There are 2 ways that breast cancer can be misdiagnosed. The first case is the patient had a mammogram where the cancer was missed and not diagnosed. The second case is when the patient had a mammogram and undergoes treatment for cancer that was misdiagnosed.
Misdiagnosis of breast cancer: Negligence lawsuits & settlements Getting compensation after a breast cancer misdiagnosis
Milwaukee law firm sees two kinds of misdiagnosis as unacceptable:
As attorneys who have represented many women in breast cancer lawsuits in Racine and throughout Wisconsin, it’s sometimes hard to say which scenario is worse: The woman who’s told her mammography looks fine when she actually has cancer or the woman who’s told she has breast cancer and undergoes surgery and chemotherapy – only to find out later she didn’t have cancer. Either situation is completely unacceptable. And yet, we still hear of both scenarios happening on a regular basis.
1. The missed breast cancer misdiagnosis
In the 1980s and 1990s, Warshafsky's personal injury lawyers saw many cases where women were told their mammograms looked fine, only to find out later they weren’t. In some cases, an abnormality on a mammogram just wasn’t noticed. One such case resulted in cancer going undetected for 3 years! Besides having to undergo a mastectomy and chemotherapy, the woman’s odds of survival plunged from 90% to 50%. In other cases, women who had mammograms after feeling a lump were told by the physician reviewing their mammogram there was nothing to be alarmed about. No biopsies were ever recommended. Sadly, this gave their cancer the opportunity to spread unchecked.
Although the number of such misdiagnoses has declined, they still occur. It has been estimated at least 10,000 women receive such misdiagnoses every year. Most are young women. Because of their age, the doctors looking at their mammograms don’t always follow through with more aggressive testing to rule out the possibility of a suspicious lump being breast cancer. For the woman (or even man) with breast cancer, early diagnosis makes a huge difference. Early-stage cancer surgery is less disfiguring, chemotherapy may not be necessary and the odds of survival are far greater. Sadly, our Milwaukee cancer attorneys have seen this happen multiple times, when even once would have been too many. If you are facing a misdiagnosis or cancer caused by exposure to harmful materials, the Mesothelioma cancer attorneys at Warshafsky can help you reach a fair settlement on your case.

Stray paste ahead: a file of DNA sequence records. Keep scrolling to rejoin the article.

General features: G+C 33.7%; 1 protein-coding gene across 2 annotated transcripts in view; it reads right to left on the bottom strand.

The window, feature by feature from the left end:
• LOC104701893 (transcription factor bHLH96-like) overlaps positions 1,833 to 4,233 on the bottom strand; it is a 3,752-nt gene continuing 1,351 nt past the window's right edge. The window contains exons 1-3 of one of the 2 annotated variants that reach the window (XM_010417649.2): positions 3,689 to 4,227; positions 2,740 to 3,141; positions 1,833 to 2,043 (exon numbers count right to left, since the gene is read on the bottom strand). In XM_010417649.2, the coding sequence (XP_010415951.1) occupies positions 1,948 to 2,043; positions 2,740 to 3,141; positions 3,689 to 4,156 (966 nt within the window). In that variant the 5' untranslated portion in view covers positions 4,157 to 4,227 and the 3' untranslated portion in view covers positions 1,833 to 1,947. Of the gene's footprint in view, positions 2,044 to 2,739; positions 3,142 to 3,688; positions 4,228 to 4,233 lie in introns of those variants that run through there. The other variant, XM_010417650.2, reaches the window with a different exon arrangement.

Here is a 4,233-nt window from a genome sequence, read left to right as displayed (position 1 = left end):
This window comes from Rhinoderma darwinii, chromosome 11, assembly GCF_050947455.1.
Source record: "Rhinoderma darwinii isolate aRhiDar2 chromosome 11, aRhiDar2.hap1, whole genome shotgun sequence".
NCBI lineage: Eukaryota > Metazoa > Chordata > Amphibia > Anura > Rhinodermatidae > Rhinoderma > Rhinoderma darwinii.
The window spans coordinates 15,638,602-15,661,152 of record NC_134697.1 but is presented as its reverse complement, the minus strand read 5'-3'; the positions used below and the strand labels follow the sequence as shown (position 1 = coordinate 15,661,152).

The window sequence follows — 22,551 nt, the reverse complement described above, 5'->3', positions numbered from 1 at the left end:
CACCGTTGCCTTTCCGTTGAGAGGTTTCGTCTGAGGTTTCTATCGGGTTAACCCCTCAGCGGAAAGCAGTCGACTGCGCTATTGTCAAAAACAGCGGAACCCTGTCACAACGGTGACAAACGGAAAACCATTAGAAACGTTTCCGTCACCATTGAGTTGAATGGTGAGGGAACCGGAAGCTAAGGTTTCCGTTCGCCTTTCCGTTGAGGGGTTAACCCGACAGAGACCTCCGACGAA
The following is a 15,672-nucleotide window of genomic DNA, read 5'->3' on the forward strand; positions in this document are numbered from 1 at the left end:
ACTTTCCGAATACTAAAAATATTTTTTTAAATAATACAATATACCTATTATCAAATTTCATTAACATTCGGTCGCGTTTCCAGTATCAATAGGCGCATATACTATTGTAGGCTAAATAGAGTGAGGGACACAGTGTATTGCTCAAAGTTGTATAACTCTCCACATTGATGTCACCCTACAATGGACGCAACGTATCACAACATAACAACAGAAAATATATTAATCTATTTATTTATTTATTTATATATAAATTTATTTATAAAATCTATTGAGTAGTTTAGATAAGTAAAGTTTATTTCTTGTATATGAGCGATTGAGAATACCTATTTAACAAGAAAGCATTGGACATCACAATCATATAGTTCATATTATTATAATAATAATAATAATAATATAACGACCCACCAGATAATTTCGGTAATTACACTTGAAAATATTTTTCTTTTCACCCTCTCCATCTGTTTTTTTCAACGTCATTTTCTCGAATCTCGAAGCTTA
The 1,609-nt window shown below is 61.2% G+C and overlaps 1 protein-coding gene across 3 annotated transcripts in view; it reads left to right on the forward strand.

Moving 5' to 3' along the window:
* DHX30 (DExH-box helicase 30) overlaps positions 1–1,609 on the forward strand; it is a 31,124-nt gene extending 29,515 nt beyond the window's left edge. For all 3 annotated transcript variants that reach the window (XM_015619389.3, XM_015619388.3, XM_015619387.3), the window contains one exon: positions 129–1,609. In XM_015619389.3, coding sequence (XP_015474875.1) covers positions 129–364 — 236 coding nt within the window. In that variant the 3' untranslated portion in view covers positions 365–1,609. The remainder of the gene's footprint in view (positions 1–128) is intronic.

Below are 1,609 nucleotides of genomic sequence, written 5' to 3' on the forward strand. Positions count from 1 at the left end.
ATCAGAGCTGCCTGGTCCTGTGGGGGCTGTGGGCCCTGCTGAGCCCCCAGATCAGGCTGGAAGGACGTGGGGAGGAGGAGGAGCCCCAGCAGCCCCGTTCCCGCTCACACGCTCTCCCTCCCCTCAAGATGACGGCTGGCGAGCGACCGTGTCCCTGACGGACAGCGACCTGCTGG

2. The cancer misdiagnosis
On the other hand, there is the equally horrific scenario of being diagnosed with breast cancer, then finding out you never actually had it – after going through chemotherapy and/or having a mastectomy! It is hard to contemplate how such things happen, and yet they do. One Texas woman underwent seven months of chemotherapy after being told she had Stage IV breast cancer, only to find out later her oncologist had misread a PET scan early in her diagnosis and she never had cancer at all. The only way this mother of four found out was through another doctor she had gone to for help with her depression and anxiety. This doctor reviewed all her medical records and began to suspect a misdiagnosis. An investigation confirmed the original pathology report was misread.
As medical malpractice attorneys, we have represented clients in numerous breast cancer cases with settlements and verdicts ranging from $350,000 to more than $1 million. Although we are glad to have secured these financial awards for our clients and their surviving family members, we would much prefer these cases never even existed.
What everyone should know about mammograms
Mammograms are often touted as a key tool in the early diagnosis of breast cancer. While this is true, it’s important to understand the limitations of mammograms, as well as the importance of having an experienced radiologist reading the mammogram. Mammograms are intended to screen for early signs of cancer, when it is so small it cannot be felt. If your doctor examines your mammogram and suspects there may be cancer, a biopsy will be ordered. Or, at least, it should be ordered. These days, with all the concern over missing a cancer diagnosis in the early stages, most doctors will err on the side of caution and order a biopsy. If you have any questions on why the physician looking at your mammogram isn’t concerned enough about a suspicious area to follow up with a biopsy, consider getting a second opinion from another radiologist or physician qualified to read mammograms.
If you have a mammogram done because you can feel a lump in your breast, you need to realize that a mammogram cannot determine if the lump is cancerous or not. While having a mammogram won’t hurt, and may, in fact, be recommended by your doctor, if you feel a lump you should first consult your primary care doctor or gynecologist. They will likely refer you to a general surgeon to have a biopsy taken. Typically, this is a fine-needle aspiration biopsy (FNAB), the least invasive procedure. This is a simple surgery that removes a small amount of tissue in order to test it for the presence of cancer cells.
Biopsies are usually performed on an outpatient basis and you will usually hear the results within a few days. If there is more reason for concern, your doctor may recommend a core needle biopsy (a larger needle that removes a small cylinder of tissue), an incisional biopsy (surgical removal of part of the lump) or an excisional biopsy (a more aggressive surgery removing the entire lump).